Ampelmaennchen – former East Berliners

What is green and helps pedestrians cross the road? Ampelmännchen! Ampelmännchen is German for “little traffic light men.” Internationally, a generic walking figure or a WALK sign gives pedestrians permission to cross, a hand or a DON’T WALK sign implies to wait. Prior to German reunification in 1990, the two German states used different forms of Ampelmännchen: West German traffic signs showed a generic human figure; East German signs displayed a stocky male figure wearing a hat.

Ampelmännchen (little traffic light men) created by former East Berliner, Karl Peglau

Ampelmännchen (little traffic light men) created by Karl Peglau in 1961

History of the German Ampelmännchen

Until 1961, only vehicle traffic lights directed traffic in the former German Democratic Republic (East Germany). The lights looked more or less the way they had in the 1930s. But the growing number of cars had led to an increase in vehicle-pedestrian accidents, which caused the East Berlin Traffic Commission to consider traffic lights for pedestrians. They asked East Berlin traffic psychologist Karl Peglau to design such lights. In early October 1961, less than two months after the Berlin Wall had gone up, Peglau introduced an icon of a little perky green man with a happy stride to signal permission to cross. His red cousin spread his arms like a human barricade. By the early 1980s, the icons had also gained widespread popularity throughout East Germany as characters in children’s road safety education programs, a cartoon strip, a radio nighttime story series, and on television.

Save the East German Ampelmännchen

Following reunification, traffic lights were to be standardized, and the East German Ampelmännchen were slated to disappear, much like other features that had once been part of life in former East Germany. Immediately, a campaign to “Save the Ampelmännchen” was launched with the result that those perky little guys with their human features were preserved from extinction first in the former East Germany, then in the former West Berlin, and eventually in other formerly West German cities as well.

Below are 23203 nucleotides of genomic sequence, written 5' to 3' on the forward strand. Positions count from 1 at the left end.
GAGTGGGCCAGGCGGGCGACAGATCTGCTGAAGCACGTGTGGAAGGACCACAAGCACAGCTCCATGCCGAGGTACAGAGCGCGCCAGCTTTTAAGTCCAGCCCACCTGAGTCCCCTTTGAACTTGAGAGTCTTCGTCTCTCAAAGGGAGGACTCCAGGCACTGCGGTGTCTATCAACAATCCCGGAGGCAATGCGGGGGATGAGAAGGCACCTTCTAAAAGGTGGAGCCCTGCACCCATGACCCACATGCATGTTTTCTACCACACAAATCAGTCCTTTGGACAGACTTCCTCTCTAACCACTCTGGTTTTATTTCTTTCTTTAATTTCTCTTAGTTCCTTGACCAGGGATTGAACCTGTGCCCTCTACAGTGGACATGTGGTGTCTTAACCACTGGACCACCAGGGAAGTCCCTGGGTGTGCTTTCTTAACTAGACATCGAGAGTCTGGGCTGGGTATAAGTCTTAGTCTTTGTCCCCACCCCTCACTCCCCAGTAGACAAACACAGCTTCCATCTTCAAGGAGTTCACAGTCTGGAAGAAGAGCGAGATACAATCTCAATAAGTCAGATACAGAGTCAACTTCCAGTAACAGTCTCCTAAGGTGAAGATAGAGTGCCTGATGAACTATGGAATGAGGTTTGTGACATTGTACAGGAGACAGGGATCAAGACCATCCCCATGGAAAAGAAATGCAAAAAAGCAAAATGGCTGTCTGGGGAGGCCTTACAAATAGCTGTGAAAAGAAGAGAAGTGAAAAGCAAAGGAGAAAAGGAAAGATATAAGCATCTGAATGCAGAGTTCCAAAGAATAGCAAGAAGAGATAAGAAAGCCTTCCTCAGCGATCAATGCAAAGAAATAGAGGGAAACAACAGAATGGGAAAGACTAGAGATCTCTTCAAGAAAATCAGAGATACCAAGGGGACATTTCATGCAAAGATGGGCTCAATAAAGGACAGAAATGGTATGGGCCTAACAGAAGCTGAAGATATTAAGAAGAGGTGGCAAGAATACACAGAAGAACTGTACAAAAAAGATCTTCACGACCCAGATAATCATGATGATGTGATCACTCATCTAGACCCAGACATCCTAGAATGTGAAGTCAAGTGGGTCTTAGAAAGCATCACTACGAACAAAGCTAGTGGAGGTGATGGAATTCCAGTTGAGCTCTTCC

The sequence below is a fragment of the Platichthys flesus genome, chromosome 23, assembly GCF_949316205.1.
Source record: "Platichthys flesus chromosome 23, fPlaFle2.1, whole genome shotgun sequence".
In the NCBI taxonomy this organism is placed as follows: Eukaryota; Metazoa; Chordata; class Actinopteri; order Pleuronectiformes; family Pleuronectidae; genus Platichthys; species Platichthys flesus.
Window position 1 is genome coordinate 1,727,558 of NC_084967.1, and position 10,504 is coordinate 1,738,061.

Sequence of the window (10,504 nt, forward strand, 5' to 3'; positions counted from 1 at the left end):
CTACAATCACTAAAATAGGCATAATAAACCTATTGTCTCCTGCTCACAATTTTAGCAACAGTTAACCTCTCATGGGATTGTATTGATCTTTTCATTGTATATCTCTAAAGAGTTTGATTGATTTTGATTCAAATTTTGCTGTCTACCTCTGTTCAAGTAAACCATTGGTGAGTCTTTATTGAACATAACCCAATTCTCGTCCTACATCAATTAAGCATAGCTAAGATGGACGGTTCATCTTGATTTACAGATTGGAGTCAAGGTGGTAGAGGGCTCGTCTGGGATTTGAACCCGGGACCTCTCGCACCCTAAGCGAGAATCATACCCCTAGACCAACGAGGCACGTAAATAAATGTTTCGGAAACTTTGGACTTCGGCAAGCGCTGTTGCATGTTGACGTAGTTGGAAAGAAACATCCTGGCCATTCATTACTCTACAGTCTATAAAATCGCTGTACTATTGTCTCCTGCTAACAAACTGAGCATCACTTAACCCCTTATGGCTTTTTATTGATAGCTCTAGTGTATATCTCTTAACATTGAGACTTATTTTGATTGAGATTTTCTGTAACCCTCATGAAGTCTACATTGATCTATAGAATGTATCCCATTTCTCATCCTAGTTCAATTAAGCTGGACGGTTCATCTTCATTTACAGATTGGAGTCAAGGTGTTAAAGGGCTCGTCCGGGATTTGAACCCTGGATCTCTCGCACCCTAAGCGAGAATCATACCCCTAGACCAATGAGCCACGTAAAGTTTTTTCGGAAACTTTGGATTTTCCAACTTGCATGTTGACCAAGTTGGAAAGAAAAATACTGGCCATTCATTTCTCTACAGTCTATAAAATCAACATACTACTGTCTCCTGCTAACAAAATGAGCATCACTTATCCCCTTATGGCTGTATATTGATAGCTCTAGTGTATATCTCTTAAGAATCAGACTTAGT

The Ampelmännchen mascot

In the years after German reunification, the former East German Ampelmännchen became the mascot for an East German nostalgia movement because, as Peglau believes, they represented a positive aspect of an otherwise failed social order. Today, Ampelmännchen are extremely popular souvenirs with locals and tourists alike and are recognized worldwide as a brand from Berlin. Over forty souvenir products bearing the Ampelmann logo, including t-shirts, bags mugs, lamps, and jewelry, are hot ticket items and have become the German equivalent of Mickey Mouse. Also visit Ampelmann to marry Ampelfrau

 

For a sneak peek at the first 20+ pages of my memoir, Walled-In: A West Berlin Girl’s Journey to Freedom, click “Download a free excerpt” on the home page of http://www.walled-in-berlin.com. Walled-In is a story of growing up in Berlin during the Cold War.

 

 

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